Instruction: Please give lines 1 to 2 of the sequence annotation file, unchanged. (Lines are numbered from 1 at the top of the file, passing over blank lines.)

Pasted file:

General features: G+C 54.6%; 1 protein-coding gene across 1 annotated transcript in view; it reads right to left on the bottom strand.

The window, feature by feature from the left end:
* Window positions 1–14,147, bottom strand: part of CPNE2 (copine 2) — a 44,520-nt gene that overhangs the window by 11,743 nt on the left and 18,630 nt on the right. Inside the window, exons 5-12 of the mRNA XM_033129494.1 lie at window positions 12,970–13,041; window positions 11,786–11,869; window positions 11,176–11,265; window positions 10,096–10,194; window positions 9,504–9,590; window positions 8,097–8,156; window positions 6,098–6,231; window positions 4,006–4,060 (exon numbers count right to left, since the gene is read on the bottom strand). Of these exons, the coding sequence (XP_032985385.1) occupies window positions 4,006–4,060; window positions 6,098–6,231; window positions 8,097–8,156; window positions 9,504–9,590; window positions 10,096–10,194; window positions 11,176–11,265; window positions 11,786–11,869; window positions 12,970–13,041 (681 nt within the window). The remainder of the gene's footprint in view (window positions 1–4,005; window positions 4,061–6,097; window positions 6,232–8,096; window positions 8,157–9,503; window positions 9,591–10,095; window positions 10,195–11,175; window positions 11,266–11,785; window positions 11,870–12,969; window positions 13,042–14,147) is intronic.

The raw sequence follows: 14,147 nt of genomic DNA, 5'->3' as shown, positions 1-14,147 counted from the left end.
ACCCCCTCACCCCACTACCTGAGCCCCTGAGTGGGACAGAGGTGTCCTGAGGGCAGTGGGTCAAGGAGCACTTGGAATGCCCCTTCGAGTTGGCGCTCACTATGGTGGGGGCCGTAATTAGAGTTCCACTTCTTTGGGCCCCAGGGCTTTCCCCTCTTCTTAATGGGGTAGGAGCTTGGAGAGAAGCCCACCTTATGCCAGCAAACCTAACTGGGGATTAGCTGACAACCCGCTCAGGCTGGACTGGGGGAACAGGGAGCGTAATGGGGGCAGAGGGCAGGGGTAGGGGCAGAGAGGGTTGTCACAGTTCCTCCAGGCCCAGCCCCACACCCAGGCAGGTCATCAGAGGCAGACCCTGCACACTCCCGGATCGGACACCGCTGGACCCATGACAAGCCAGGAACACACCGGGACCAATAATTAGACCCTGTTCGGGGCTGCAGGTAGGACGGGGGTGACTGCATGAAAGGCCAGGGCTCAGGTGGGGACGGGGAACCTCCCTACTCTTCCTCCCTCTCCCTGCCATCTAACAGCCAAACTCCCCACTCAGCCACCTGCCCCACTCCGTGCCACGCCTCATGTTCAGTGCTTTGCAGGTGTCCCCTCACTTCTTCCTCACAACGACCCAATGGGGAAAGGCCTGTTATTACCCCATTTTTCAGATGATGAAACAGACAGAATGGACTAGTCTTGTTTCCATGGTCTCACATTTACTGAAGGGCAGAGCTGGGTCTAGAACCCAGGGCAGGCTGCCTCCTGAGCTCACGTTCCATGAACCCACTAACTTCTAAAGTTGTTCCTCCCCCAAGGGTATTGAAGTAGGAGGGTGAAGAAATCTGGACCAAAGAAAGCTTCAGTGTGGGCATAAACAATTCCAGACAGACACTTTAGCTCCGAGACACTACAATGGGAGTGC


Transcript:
General features: G+C 54.6%; 1 protein-coding gene across 1 annotated transcript in view; it reads right to left on the bottom strand.

The window, feature by feature from the left end: